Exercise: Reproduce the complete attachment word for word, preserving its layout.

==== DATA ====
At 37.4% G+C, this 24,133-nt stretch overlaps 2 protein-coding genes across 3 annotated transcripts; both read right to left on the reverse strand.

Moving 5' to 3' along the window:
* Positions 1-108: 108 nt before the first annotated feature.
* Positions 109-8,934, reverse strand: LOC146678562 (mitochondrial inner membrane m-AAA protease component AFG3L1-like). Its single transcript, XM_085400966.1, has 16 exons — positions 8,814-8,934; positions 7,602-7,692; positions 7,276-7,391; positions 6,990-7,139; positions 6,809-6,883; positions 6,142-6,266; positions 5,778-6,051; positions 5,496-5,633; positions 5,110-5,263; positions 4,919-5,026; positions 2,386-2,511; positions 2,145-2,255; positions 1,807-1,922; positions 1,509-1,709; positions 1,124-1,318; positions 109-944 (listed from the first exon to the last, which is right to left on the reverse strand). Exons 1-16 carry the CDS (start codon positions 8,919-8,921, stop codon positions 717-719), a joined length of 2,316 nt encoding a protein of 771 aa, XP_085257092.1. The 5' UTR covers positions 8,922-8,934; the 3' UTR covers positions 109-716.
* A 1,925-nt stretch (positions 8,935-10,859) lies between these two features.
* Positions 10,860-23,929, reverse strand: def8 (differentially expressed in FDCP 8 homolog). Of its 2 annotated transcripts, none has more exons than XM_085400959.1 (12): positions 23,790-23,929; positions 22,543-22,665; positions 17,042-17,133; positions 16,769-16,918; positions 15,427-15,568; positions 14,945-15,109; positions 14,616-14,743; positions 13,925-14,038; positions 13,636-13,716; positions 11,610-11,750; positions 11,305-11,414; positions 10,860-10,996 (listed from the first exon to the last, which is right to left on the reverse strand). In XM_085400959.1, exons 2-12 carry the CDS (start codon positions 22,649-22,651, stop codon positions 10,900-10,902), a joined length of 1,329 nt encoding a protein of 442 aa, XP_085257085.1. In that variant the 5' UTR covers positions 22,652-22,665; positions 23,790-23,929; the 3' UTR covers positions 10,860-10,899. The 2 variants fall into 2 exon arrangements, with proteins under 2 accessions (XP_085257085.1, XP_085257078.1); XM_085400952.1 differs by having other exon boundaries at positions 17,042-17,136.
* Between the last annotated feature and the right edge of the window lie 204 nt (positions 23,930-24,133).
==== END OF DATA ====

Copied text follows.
At 37.4% G+C, this 24,133-nt stretch overlaps 2 protein-coding genes across 3 annotated transcripts; both read right to left on the reverse strand.

Moving 5' to 3' along the window:
* Positions 1-108: 108 nt before the first annotated feature.
* Positions 109-8,934, reverse strand: LOC146678562 (mitochondrial inner membrane m-AAA protease component AFG3L1-like). Its single transcript, XM_085400966.1, has 16 exons — positions 8,814-8,934; positions 7,602-7,692; positions 7,276-7,391; positions 6,990-7,139; positions 6,809-6,883; positions 6,142-6,266; positions 5,778-6,051; positions 5,496-5,633; positions 5,110-5,263; positions 4,919-5,026; positions 2,386-2,511; positions 2,145-2,255; positions 1,807-1,922; positions 1,509-1,709; positions 1,124-1,318; positions 109-944 (listed from the first exon to the last, which is right to left on the reverse strand). Exons 1-16 carry the CDS (start codon positions 8,919-8,921, stop codon positions 717-719), a joined length of 2,316 nt encoding a protein of 771 aa, XP_085257092.1. The 5' UTR covers positions 8,922-8,934; the 3' UTR covers positions 109-716.
* A 1,925-nt stretch (positions 8,935-10,859) lies between these two features.
* Positions 10,860-23,929, reverse strand: def8 (differentially expressed in FDCP 8 homolog). Of its 2 annotated transcripts, none has more exons than XM_085400959.1 (12): positions 23,790-23,929; positions 22,543-22,665; positions 17,042-17,133; positions 16,769-16,918; positions 15,427-15,568; positions 14,945-15,109; positions 14,616-14,743; positions 13,925-14,038; positions 13,636-13,716; positions 11,610-11,750; positions 11,305-11,414; positions 10,860-10,996 (listed from the first exon to the last, which is right to left on the reverse strand). In XM_085400959.1, exons 2-12 carry the CDS (start codon positions 22,649-22,651, stop codon positions 10,900-10,902), a joined length of 1,329 nt encoding a protein of 442 aa, XP_085257085.1. In that variant the 5' UTR covers positions 22,652-22,665; positions 23,790-23,929; the 3' UTR covers positions 10,860-10,899. The 2 variants fall into 2 exon arrangements, with proteins under 2 accessions (XP_085257085.1, XP_085257078.1); XM_085400952.1 differs by having other exon boundaries at positions 17,042-17,136.
* Between the last annotated feature and the right edge of the window lie 204 nt (positions 23,930-24,133).